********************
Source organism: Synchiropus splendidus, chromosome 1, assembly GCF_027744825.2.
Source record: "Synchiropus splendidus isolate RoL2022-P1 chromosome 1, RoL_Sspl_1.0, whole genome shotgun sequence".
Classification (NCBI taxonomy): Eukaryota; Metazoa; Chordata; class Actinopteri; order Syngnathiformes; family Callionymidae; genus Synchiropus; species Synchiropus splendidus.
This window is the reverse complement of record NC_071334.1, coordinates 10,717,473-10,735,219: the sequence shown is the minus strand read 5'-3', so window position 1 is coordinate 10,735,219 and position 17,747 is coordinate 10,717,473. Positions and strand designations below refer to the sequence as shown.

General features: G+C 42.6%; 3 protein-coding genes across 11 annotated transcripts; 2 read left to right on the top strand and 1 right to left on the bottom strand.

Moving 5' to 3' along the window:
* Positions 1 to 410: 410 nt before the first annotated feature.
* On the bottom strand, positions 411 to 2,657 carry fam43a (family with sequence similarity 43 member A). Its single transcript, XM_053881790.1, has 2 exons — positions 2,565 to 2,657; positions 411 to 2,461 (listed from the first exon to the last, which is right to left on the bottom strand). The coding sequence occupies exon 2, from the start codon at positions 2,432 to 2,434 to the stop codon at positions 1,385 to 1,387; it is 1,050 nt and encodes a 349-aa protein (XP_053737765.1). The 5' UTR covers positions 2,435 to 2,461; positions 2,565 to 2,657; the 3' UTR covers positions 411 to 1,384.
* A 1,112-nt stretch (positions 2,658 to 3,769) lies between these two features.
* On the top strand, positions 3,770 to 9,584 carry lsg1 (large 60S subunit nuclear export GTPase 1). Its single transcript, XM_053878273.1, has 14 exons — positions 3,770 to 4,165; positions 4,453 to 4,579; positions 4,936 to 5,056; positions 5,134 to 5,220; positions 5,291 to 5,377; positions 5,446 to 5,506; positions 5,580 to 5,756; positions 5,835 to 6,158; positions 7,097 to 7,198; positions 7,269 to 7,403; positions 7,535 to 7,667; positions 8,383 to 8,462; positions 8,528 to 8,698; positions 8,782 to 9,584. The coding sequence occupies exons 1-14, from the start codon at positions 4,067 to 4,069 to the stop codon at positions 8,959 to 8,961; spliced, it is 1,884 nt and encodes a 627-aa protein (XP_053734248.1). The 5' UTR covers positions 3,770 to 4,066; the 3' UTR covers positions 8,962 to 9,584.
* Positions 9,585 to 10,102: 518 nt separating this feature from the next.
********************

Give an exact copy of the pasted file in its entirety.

Source organism: Synchiropus splendidus, chromosome 1, assembly GCF_027744825.2.
Source record: "Synchiropus splendidus isolate RoL2022-P1 chromosome 1, RoL_Sspl_1.0, whole genome shotgun sequence".
Classification (NCBI taxonomy): Eukaryota; Metazoa; Chordata; class Actinopteri; order Syngnathiformes; family Callionymidae; genus Synchiropus; species Synchiropus splendidus.
This window is the reverse complement of record NC_071334.1, coordinates 10,717,473-10,735,219: the sequence shown is the minus strand read 5'-3', so window position 1 is coordinate 10,735,219 and position 17,747 is coordinate 10,717,473. Positions and strand designations below refer to the sequence as shown.

General features: G+C 42.6%; 3 protein-coding genes across 11 annotated transcripts; 2 read left to right on the top strand and 1 right to left on the bottom strand.

Moving 5' to 3' along the window:
* Positions 1 to 410: 410 nt before the first annotated feature.
* On the bottom strand, positions 411 to 2,657 carry fam43a (family with sequence similarity 43 member A). Its single transcript, XM_053881790.1, has 2 exons — positions 2,565 to 2,657; positions 411 to 2,461 (listed from the first exon to the last, which is right to left on the bottom strand). The coding sequence occupies exon 2, from the start codon at positions 2,432 to 2,434 to the stop codon at positions 1,385 to 1,387; it is 1,050 nt and encodes a 349-aa protein (XP_053737765.1). The 5' UTR covers positions 2,435 to 2,461; positions 2,565 to 2,657; the 3' UTR covers positions 411 to 1,384.
* A 1,112-nt stretch (positions 2,658 to 3,769) lies between these two features.
* On the top strand, positions 3,770 to 9,584 carry lsg1 (large 60S subunit nuclear export GTPase 1). Its single transcript, XM_053878273.1, has 14 exons — positions 3,770 to 4,165; positions 4,453 to 4,579; positions 4,936 to 5,056; positions 5,134 to 5,220; positions 5,291 to 5,377; positions 5,446 to 5,506; positions 5,580 to 5,756; positions 5,835 to 6,158; positions 7,097 to 7,198; positions 7,269 to 7,403; positions 7,535 to 7,667; positions 8,383 to 8,462; positions 8,528 to 8,698; positions 8,782 to 9,584. The coding sequence occupies exons 1-14, from the start codon at positions 4,067 to 4,069 to the stop codon at positions 8,959 to 8,961; spliced, it is 1,884 nt and encodes a 627-aa protein (XP_053734248.1). The 5' UTR covers positions 3,770 to 4,066; the 3' UTR covers positions 8,962 to 9,584.
* Positions 9,585 to 10,102: 518 nt separating this feature from the next.